Firefighters worked to put out a structure fire at a business on Sept. 4 on Broad Street. The fire is currently under investigation by the Bennettsville Fire Department and SLED. Blenheim, Clio...
With the regular season just over a week away, the Marlboro County High football team is putting the finishing touches on their abbreviated preseason drills.
Last Saturday, the Bulldogs...
On Monday, Marlboro County had its seventh COVID-19 related death.
The death, according to South Carolina Department of Health and Environmental Control, occurred in a middle-aged...
A cheerleader at Marlboro County High School has tested positive for COVID-19, Marlboro County School District officials said in a statement on Tuesday.
District officials, who were notified on Tuesday, said they have disinfected all areas that they believe the cheerleaders may have been present and all practices have been canceled until further notice.
Although all social distancing precautions were in place, school officials have notified the parents of all students involved with the cheerleading squads.
Each has been notified to take the necessary quarantine protocols as outlined by the Centers for Disease Control and South Carolina Department of Health and Environmental Control.
Everyone is encouraged to continue to follow the guidelines of social distancing, constant and consistent washing of the hands, and wearing a mask at all times when possible.
Officials said they will continue to do all that they can to ensure the safety of the students and staff but will need the support of the community.
Tropical Storm Isaias is expected to make landfall around 1 a.m. Tuesday morning.
During a Monday afternoon Zoom emergency response planning meeting, Marlboro County E911/Emergency Management Director Steve Akers said there was a question as to what part of South Carolina or the very southern coast of North Carolina is the storm expected to make landfall.
The storm may regain hurricane strength before making landfall. Two to four inches of rain is predicated with winds of around 35 mph with possible gusts of 50 mph.
"The ground is already fairly wet in Marlboro," Akers said. "Given that a good sustained wind of 35 mph will probably bring some trees down so we may have some power outages."
It was noted that the water in Crooked Creek and Pee Dee River was very low along with Lake Paul Wallace not being high.
Akers felt the county should be able to sustain three or four inches of rain relatively easy.
The arrival time of tropical winds is around 8 p.m. so Akers has planned to open the Emergency Operations Center at 6 p.m. It will include a representative from Bennettsville Police Department, Marlboro Sheriff's Office, Bennettsville Fire Department, Marlboro Emergency Medical Services, Marlboro County Fire, and City of Bennettsville Utilities.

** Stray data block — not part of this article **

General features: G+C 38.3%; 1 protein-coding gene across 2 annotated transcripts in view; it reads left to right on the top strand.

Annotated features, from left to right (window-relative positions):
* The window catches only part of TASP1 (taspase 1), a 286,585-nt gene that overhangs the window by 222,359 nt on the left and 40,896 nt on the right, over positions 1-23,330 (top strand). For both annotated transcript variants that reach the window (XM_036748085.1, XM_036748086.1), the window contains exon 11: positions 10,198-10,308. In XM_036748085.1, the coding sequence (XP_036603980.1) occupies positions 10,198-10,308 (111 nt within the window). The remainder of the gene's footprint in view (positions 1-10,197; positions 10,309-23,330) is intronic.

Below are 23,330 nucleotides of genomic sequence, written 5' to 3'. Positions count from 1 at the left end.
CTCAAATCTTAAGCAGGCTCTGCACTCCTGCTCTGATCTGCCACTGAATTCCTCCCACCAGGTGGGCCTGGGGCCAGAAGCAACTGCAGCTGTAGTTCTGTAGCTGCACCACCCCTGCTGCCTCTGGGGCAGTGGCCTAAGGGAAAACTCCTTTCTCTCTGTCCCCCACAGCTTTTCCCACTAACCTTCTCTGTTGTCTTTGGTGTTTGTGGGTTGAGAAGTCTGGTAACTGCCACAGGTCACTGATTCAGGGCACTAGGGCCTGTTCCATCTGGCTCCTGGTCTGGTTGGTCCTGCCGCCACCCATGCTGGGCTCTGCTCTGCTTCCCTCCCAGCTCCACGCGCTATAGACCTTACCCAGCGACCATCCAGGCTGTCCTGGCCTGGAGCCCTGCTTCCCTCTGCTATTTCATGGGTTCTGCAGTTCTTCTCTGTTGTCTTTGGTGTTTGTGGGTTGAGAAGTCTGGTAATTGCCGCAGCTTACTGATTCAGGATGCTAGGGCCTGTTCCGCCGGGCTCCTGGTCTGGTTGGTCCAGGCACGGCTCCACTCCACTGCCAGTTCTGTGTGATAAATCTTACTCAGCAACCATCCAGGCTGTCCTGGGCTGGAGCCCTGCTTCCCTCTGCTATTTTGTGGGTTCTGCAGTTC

"It is a lot better to have us in place should things happen than to try to herd us all back in here in the middle of 40 mph winds and driving rain," he said.
Akers added there were no plans to open a shelter here or statewide.
"This looks like something we can handle relatively well," he said.
Marlboro County Emergency Management officials are anticipating tropical storm-force winds arriving early Monday morning.
Steve Akers, director of Marlboro County E911/Emergency Management, said that the 11 a.m. advisory from the National Weather Service noted there was a westward shift with the center of the track offshore that may bring the storm closer to Marlboro County.
"The storm looks like it will be moving pretty quickly," said Akers during a Zoom Hurricane Isaias emergency response planning meeting. "Right now, they are predicting for our area, one and a half inches to four inches of rain."
The Emergency Operations Center will open at 8 a.m. Monday. It will include a representative from Bennettsville Fire Department, Bennettsville Police Department, Marlboro Sheriff's Office, Bennettsville Utilities, County Fire and Emergency Medical Services.
Akers said he will provide masks, hand sanitizer, and enough space to allow for social distancing.
A shelter will be opened as a last resort and are only opened to protect folks from flooding.
"We don't open shelters for wind," Akers said. "We don't open shelters for the power being out. It is only to take people from flood areas."
Officials are encouraging people to sign up for CODE RED, which is free and will allow people to receive emergency notifications in the county when sent by emergency management.
To sign up, visit https://www.onsolve.com/landing/sign-up-for-codered-emergency-alerts/.
Local officials are planning to monitor the storm through the weekend and hold additional Zoom meetings to discuss preparations.
Six new cases of COVID-19 were confirmed in Marlboro County on Sunday (June 21), according to the South Carolina Department of Health and Environmental Control.
These cases put the number of cases at 267 in the county.
Eight new cases of COVID-19 were confirmed in Marlboro County on Saturday (June 20), according to the South Carolina Department of Health and Environmental Control.
This put the number of cases in the county at 261.
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